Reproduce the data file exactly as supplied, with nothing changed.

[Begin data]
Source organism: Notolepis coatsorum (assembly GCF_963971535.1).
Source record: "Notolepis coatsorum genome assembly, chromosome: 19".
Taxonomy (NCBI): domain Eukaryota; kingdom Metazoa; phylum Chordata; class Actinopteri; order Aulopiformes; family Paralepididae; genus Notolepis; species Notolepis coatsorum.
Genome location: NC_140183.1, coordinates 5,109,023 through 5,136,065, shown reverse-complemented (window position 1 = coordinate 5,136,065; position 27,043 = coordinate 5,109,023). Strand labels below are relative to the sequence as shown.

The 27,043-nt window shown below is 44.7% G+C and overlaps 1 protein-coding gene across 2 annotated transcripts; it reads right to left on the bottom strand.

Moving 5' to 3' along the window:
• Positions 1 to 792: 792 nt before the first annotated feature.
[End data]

Source organism: Notolepis coatsorum (assembly GCF_963971535.1).
Source record: "Notolepis coatsorum genome assembly, chromosome: 19".
Taxonomy (NCBI): domain Eukaryota; kingdom Metazoa; phylum Chordata; class Actinopteri; order Aulopiformes; family Paralepididae; genus Notolepis; species Notolepis coatsorum.
Genome location: NC_140183.1, coordinates 5,109,023 through 5,136,065, shown reverse-complemented (window position 1 = coordinate 5,136,065; position 27,043 = coordinate 5,109,023). Strand labels below are relative to the sequence as shown.

The 27,043-nt window shown below is 44.7% G+C and overlaps 1 protein-coding gene across 2 annotated transcripts; it reads right to left on the bottom strand.

Moving 5' to 3' along the window:
• Positions 1 to 792: 792 nt before the first annotated feature.